Mahindra & Mahindra Ltd. and Ford Motor Co. are preparing for a rebound after the worst sales slump in India in a decade. They are priming new capacity, betting Prime Minister Narendra Modi will spur demand.
Mahindra, India’s biggest maker of utility vehicles and also a producer of tractors, cars and scooters, said last month that it plans to spend 40 billion rupees ($675 million) on a 400,000-unit-a-year factory even as it pared production in existing plants. Ford will open a new facility in Gujarat next year as it seeks to raise output in Asia’s No. 3 market.
The companies are counting on Modi to cool inflation, add jobs, boost income and pave the way for a revival after the highest borrowing costs among Asia’s biggest economies depressed consumer demand. Modi, who became prime minister on May 26 after winning the clearest mandate in three decades, has vowed to revitalize the $1.8 trillion economy that suffered from policy paralysis under the previous administration.
“Car buyers look at the economic and jobs outlooks while making decisions,” said Kapil Singh, an analyst at Nomura Holdings Inc. in Mumbai. “The initial sentiment on these is already looking up.”
Maruti Suzuki India Ltd., the nation’s biggest vehicle maker, reported a 19 percent growth in May deliveries, the best growth in nine months, showing early signs of a rebound. Passenger vehicle sales declined 6.1 percent to 2.5 million units in the year ended March, the biggest drop since 2002.
The S&P BSE India Auto index, representing 10 stocks, has rallied 20 percent this year in anticipation of a pick up. Nomura’s Singh recommends buying shares of Maruti Suzuki, Mahindra, and the nation’s top two truck makers Tata Motors Ltd. and Ashok Leyland Ltd., according to data compiled by Bloomberg.
Maruti’s shares have risen 32 percent this year, while Mahindra has gained 30 percent and Tata Motors 12 percent.
Mahindra plans to spend about 75 billion rupees in capital expenditure over the next three years, Chief Financial Officer V.S. Parthasarathy said in an interview yesterday. Of this, about 25 billion rupees will be spent on the new plant, he said. A further 15 billion rupees will be spent in the fourth and fifth years, he said.
“You have to start investing when you can,” Parthasarathy said in an interview in his office yesterday. “The signals so far have been positive from the new government.”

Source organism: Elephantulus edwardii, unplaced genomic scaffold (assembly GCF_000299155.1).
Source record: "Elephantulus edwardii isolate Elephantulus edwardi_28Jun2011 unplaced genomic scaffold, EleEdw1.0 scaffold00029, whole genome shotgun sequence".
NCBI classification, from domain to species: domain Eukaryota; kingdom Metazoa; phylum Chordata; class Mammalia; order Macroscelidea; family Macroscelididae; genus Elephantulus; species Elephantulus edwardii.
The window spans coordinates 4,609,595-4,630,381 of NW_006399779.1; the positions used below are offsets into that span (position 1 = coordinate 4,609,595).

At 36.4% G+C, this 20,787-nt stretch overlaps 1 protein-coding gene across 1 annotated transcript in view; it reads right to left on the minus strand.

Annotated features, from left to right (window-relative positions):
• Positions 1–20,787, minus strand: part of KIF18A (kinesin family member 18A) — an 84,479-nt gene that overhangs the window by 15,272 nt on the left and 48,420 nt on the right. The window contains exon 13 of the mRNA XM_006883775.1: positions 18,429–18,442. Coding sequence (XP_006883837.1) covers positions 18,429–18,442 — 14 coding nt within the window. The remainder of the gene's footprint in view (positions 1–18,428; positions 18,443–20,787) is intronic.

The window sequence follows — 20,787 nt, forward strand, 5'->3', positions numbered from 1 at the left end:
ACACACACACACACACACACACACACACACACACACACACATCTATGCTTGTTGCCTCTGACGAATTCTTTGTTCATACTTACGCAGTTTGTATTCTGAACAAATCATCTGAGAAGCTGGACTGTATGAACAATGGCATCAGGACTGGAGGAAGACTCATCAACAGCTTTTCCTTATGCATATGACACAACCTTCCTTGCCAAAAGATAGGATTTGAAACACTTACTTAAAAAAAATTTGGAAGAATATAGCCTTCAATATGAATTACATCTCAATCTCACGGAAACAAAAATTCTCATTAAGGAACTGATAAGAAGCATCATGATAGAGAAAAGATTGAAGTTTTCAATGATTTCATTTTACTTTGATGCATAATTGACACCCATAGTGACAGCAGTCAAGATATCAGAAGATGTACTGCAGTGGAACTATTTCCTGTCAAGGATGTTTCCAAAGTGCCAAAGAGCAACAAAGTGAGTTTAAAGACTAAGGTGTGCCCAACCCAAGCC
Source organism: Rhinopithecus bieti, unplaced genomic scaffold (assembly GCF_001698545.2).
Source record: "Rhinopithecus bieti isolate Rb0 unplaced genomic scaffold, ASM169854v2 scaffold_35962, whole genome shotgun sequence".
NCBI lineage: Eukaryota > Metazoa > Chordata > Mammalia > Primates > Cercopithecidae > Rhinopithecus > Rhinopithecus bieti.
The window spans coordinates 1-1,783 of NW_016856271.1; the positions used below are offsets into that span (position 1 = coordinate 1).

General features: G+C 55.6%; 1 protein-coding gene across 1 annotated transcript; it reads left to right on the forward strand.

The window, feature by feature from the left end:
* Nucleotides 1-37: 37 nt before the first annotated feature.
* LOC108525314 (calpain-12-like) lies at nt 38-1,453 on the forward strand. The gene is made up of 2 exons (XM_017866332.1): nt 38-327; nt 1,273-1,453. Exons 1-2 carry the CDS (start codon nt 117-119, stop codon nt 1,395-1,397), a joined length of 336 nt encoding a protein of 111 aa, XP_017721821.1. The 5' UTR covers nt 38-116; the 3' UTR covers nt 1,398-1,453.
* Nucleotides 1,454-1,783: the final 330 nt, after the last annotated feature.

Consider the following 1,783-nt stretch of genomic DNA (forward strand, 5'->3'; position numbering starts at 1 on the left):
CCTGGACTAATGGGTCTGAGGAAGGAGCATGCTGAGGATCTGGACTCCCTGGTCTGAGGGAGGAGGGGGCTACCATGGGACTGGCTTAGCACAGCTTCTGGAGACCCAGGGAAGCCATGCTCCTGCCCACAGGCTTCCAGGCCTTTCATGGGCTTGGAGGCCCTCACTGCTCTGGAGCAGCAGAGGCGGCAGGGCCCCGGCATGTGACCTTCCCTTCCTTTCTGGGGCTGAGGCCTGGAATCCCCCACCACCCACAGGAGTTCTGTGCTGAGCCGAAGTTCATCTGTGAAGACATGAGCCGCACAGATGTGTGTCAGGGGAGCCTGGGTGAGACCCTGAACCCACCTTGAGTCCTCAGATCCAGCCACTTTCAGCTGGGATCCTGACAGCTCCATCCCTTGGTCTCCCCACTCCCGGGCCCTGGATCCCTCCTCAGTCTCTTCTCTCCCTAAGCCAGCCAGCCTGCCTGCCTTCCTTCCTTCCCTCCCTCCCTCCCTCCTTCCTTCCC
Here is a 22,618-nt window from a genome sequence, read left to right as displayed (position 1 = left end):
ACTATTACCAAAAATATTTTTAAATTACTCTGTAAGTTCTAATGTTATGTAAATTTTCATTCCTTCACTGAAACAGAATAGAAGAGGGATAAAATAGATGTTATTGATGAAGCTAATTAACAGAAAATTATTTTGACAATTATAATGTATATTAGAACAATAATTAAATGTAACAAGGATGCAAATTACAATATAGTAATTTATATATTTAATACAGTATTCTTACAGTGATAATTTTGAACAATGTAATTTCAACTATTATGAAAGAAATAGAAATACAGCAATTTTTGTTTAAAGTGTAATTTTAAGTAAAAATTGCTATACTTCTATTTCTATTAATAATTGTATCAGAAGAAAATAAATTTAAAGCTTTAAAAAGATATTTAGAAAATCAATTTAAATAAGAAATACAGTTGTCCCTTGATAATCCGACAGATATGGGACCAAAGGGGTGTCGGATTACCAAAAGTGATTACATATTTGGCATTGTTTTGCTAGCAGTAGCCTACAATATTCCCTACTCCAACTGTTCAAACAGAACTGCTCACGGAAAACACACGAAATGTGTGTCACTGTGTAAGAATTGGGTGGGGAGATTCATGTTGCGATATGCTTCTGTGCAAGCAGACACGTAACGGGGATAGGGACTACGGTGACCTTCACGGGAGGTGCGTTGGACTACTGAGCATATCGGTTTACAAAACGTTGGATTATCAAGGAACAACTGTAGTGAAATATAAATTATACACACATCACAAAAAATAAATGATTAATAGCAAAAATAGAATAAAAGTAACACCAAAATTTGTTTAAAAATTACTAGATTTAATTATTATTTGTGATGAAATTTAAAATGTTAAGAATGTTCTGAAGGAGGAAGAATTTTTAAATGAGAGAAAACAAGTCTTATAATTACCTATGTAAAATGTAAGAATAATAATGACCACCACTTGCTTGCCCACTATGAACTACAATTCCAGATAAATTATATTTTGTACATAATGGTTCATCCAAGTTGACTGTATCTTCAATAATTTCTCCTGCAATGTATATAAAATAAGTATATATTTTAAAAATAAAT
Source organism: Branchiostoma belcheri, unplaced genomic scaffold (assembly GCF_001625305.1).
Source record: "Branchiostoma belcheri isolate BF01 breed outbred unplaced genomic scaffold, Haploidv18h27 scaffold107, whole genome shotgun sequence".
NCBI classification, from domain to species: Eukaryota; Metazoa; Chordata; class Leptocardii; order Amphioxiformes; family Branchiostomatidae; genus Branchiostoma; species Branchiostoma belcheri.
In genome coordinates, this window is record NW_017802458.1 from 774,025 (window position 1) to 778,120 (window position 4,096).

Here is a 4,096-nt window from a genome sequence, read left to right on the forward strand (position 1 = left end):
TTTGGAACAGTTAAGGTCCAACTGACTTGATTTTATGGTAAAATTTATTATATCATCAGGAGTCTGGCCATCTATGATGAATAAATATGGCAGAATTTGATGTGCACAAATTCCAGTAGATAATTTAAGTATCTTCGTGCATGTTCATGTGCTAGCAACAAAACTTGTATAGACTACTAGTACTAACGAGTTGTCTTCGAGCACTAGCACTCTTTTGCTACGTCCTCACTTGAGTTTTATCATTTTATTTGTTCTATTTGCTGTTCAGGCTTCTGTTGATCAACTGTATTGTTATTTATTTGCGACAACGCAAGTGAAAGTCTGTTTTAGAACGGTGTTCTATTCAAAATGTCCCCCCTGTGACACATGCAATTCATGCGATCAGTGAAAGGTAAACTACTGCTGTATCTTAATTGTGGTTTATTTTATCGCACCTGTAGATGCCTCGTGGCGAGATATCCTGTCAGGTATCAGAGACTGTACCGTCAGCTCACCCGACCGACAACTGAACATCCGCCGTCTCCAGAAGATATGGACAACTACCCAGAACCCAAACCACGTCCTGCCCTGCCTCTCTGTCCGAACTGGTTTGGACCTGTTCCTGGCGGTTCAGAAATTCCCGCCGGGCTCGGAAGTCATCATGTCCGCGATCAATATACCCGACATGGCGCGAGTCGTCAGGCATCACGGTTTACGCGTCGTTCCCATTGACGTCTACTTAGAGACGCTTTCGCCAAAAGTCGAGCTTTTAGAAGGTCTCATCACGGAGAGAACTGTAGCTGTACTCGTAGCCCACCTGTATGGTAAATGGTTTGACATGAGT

Ford, which reported a 51 percent increase in May deliveries, will begin producing cars at its $1 billion factory in Gujarat in 2015, it said in an e-mail yesterday. With the new facility, Ford will double its capacity in India.
Some carmakers are adding new models before a potential recovery. Honda Motor Co.’s local unit plans to introduce the Mobilio minivan in July and the revamped Jazz hatchback this financial year, the company said in an e-mail yesterday.
Tata Motors, the nation’s biggest automaker by revenue, will begin selling its new Bolt hatchback and Zest compact sedan this year, Ranjit Yadav, the president of Tata’s passenger vehicle unit said last week.
Besides Modi, the Reserve Bank of India will also do its bit to revive economic growth, some economists say. The nation’s central bank will cut its benchmark repurchase rate by a half-percentage point by the second quarter of 2015, according to the median of 15 economists surveyed by Bloomberg. That may help stimulate demand as almost 75 percent of all car purchases in India are funded by loans.
RBI Governor Raghuram Rajan today kept the benchmark rate unchanged at 8 percent today and signaled he would ease borrowing costs should inflation slow faster than anticipated.
“Sooner or later, a cut in interest rates along with economic growth and new models will revive demand for cars,” said Yaresh Kothari, an analyst at Angel Broking in Mumbai. “The demand is there in the market, it’s just sentiment that is holding back buyers.”
Passenger-vehicle sales have risen in each of the three fiscal years when voters in the world’s largest democracy went to polls in 1999, 2004 and 2009. Deliveries climbed by an average 31 percent in those years, or more than twice the average 13 percent annual rate over the past 15 years, according to data provided by the Society of Indian Automobile Manufacturers.
During his election campaign, Modi, who led his Bharatiya Janata Party to its biggest electoral victory with 282 seats in India’s lower house of parliament, promised to rein in inflation, expedite foreign investment in most sectors and develop labor-intensive manufacturing.
Morgan Stanley expects India’s economy to expand 5.4 percent in the year that started April 1 from 4.7 percent in the previous 12 months. Citigroup Inc. predicts a 5.6 percent growth in the current year.
Stalled projects amid delays in land acquisitions, environmental clearances and graft allegations under former prime minister Manmohan Singh crimped growth to 4.5 percent in the year ended March 2013, the slowest in a decade.
A turnaround in the economy will help auto sales grow 10 percent in 2015, said Deepesh Rathore, the New Delhi-based director of Emerging Markets Automotive Advisors.
“The downturn we have gone through is a minor blip on the long-term horizon,” he said. “Capacity planning is for the long term and the growth story is pretty much intact.”